The threat of “blowback” from foreign fighters, unaffiliated volunteers who join an insurgency in a distant land, has led states to explore a variety of normative mechanisms. Among these is the international legal regime applicable to mercenaries. This short article considers the evolution of mercenarism and the efforts to regulate it. Attempts to fit foreign fighters into that normative category are unlikely to succeed. In part this is due to the question of motivation, which is central to most definitions of mercenary and focuses on private gain. But it is also linked to the reasons for regulation in the first place: mercenaries are seen as threats in the states to which they travel, while foreign fighters are primarily deemed threats by the states to which they might return.
Saturday, July 30, 2016
Friday, July 29, 2016
- Arnoud Willems & Nikolaos Theodorakis, Customs Sanctions Harmonization in Europe: Why the Commission Is Taking the Wrong Approach
- Stepanie Noel, Why the European Union Must Dump So-called ‘Non-market Economy’ Methodologies and Adjustments in Its Anti-dumping Investigations
- Jorge Miranda, A Comment on Vermulst’s Article on China in Anti-dumping Proceedings after December 2016
- Nashat Mahmoud Abdalla Jaradt, A Short Guide to Contracting in International Trade
- Frank Altemöller, Perspectives for the World Trade System: From Multilateral Integration to Free Trade Agreements?
- Legesse Tigabu Mengie, Global Trade Governance: WTO Accountability to Local Stakeholders
- Abdul Wahid Mohamed Azam, Muneeb M. Musthafa, Faiz MMT Marikar, & KMG Gehan Jayasuriya, 'Illegal Transnational Trading of Biodiversity and Wildlife Materials from Sri Lanka and the Countermeasures
- Pratyush Nath Upreti, Litigating Intellectual Property Issues in Investor-State Dispute Settlement: A Jurisdictional Conflict
- Special Issue: The International Court of Justice at 70
- Amelia Keene (editor), Outcome Paper for the Seminar on the International Court of Justice at 70: In Retrospect and in Prospect / Actes Du Seminaire Tenu À L’Occasion Du Soixante-dixième Anniversaire De La Cour Internationale De Justice: Bilan Et Perspectives
- Ronny Abraham, Presentation of the International Court of Justice over the Last Ten Years / Présentation des dix dernières années d’activité de la Cour internationale de Justice
- Dapo Akande, Selection of the International Court of Justice as a Forum for Contentious and Advisory Proceedings (Including Jurisdiction) / Le choix de recourir à la Cour internationale de Justice en matières contentieuses et consultatives (y compris la question de la compétence)
- Dr. Alina Miron, Working Methods of the Court / Les méthodes de travail de la Cour
- Loretta Malintoppi, Fact Finding and Evidence Before the International Court of Justice (Notably in Scientific-Related Disputes) / Etablissement des faits et question de la preuve devant la cour internationale de justice (notamment dans le cadre de différends liés à des questions scientifiques)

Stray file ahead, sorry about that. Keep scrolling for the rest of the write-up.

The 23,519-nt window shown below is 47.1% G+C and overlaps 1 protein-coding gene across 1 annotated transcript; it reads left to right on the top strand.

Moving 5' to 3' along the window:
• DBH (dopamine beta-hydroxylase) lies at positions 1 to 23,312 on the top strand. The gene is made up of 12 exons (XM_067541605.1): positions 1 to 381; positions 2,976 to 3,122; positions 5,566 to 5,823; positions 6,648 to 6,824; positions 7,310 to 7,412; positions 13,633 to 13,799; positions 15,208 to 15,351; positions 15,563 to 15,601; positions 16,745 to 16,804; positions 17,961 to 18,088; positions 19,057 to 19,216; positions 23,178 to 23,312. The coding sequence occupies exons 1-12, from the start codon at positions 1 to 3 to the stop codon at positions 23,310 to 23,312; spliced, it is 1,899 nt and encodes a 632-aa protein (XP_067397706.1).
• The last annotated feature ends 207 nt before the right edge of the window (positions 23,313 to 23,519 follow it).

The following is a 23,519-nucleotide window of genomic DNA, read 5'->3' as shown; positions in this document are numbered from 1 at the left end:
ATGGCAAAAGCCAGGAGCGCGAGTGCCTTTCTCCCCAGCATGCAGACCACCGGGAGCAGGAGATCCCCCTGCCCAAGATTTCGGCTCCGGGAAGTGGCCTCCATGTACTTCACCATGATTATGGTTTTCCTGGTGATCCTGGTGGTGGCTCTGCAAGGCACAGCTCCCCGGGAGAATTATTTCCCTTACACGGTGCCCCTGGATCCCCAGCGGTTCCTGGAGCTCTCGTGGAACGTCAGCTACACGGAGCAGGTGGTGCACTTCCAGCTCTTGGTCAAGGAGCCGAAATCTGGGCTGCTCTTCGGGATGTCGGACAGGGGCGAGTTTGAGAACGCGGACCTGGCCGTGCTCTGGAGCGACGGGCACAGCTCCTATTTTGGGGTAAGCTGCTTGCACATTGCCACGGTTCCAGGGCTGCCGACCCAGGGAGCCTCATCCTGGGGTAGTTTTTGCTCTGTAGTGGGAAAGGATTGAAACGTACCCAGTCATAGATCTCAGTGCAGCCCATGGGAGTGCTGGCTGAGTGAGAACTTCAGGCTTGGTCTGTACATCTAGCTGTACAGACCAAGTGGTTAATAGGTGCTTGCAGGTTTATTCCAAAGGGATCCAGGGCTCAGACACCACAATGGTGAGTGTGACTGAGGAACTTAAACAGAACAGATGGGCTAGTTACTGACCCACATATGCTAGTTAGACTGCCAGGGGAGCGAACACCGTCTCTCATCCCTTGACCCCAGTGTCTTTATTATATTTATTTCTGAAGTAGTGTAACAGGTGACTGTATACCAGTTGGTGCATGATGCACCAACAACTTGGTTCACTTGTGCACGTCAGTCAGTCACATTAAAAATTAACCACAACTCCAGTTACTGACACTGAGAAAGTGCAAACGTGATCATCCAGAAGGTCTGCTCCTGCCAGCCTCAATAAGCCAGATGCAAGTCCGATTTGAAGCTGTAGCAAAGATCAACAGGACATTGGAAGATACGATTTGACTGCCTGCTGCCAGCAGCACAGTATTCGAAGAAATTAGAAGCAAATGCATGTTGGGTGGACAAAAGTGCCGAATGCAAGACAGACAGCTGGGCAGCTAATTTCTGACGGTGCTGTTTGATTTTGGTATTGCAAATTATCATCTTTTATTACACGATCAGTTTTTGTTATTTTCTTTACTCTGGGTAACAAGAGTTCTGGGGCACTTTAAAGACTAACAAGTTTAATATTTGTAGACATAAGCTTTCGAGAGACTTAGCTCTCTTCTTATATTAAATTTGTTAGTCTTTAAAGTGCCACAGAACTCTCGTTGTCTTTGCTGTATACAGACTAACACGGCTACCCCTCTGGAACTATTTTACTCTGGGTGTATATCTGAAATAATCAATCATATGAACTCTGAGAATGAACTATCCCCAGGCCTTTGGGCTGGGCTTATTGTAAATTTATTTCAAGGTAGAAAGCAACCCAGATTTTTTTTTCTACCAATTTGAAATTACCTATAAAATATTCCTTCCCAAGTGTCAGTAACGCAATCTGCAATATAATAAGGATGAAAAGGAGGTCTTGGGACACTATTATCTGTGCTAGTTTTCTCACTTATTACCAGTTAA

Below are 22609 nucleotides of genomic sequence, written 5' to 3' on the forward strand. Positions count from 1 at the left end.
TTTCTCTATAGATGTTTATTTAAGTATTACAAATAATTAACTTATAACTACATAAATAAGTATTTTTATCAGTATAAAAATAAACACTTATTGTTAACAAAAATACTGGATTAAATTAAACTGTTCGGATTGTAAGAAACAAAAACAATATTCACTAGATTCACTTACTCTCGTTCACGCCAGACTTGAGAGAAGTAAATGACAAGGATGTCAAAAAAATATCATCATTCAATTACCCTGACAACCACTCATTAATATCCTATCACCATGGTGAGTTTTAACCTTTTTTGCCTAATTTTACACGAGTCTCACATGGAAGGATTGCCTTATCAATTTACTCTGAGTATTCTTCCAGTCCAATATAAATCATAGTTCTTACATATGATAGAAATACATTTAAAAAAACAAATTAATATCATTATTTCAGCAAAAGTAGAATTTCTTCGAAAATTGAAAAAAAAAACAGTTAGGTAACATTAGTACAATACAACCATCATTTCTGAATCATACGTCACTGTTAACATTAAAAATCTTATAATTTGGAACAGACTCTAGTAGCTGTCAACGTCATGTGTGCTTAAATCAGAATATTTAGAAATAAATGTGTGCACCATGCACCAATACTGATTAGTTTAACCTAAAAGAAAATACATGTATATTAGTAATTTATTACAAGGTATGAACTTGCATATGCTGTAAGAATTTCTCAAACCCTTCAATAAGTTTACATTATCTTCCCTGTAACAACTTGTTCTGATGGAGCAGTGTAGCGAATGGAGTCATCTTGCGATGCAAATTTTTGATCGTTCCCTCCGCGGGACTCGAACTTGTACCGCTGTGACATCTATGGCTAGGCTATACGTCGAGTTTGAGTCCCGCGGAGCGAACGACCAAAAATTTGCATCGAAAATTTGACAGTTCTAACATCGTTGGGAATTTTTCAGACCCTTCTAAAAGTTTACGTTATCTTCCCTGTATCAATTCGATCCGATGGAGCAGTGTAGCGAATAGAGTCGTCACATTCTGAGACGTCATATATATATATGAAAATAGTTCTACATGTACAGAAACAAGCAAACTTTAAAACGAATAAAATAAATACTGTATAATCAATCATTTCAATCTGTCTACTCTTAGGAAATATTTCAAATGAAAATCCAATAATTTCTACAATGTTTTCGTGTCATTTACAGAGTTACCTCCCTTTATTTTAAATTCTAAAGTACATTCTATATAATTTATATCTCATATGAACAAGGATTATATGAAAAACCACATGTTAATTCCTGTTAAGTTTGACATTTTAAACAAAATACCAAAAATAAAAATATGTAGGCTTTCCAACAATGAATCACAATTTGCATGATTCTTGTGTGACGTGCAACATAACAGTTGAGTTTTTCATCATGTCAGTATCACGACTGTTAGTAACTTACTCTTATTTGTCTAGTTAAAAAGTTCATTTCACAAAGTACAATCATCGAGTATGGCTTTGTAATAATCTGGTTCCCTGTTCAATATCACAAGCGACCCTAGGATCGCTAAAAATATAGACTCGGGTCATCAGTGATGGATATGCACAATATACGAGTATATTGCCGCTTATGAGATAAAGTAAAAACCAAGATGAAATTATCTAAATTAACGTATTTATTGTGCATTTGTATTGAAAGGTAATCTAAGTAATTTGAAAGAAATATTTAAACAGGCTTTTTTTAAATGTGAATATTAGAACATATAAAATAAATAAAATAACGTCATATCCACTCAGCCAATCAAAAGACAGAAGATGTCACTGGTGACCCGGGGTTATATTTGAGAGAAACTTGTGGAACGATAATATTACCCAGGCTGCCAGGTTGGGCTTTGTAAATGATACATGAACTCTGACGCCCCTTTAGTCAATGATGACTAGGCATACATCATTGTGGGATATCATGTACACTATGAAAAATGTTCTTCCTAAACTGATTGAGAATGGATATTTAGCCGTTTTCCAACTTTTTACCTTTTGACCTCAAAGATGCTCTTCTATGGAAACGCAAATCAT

- Sienho Yee, Article 38 of the ICJ Statute and Applicable Law: Selected Issues in Recent Cases / L’article 38 du Statut de la Cour internationale de Justice et le régime de droit applicable: Questions choisies et affaires récentes
Thursday, July 28, 2016
- Special Issue: The Paris Agreement
- Daniel Bodansky, The Legal Character of the Paris Agreement
- Sandrine Maljean-Dubois, The Paris Agreement: A New Step in the Gradual Evolution of Differential Treatment in the Climate Regime?
- Christina Voigt, The Compliance and Implementation Mechanism of the Paris Agreement
- Yulia Yamineva, Climate Finance in the Paris Outcome: Why Do Today What You Can Put Off Till Tomorrow?
- Annalisa Savaresi, A Glimpse into the Future of the Climate Regime: Lessons from the REDD+ Architecture
- M.J. Mace & Roda Verheyen, Loss, Damage and Responsibility after COP21: All Options Open for the Paris Agreement
- Beatriz Martinez Romera, The Paris Agreement and the Regulation of International Bunker Fuels
- Nicholas Chan, The ‘New’ Impacts of the Implementation of Climate Change Response Measures
- Sander Chan, Clara Brandi & Steffen Bauer, Aligning Transnational Climate Action with International Climate Governance: The Road from Paris
- Regular Article
- Sabaa Ahmad Khan, E-products, E-waste and the Basel Convention: Regulatory Challenges and Impossibilities of International Environmental Law
- Case Note
- Nicolas de Sadeleer, Court of Justice of the European Union Preliminary Ruling – Excise Duty on Certain Beverage Packaging: Case C-198/14 (Valev Visnapuu)
Climate change is exacerbating the frequency and severity of catastrophic weather events around the world. The economic impact of these events on developing countries can be severe, and roll back years of development gains. To help face this growing challenge, the governments of developing countries need improved access to insurance and alternative risk transfer mechanisms to manage their exposure to climate risk. Multilateral development banks, such as the World Bank, can help. For example, they can catalyze the creation of sovereign risk pools and facilitate access for developing country governments to the substantial reinsurance capacity of the capital markets.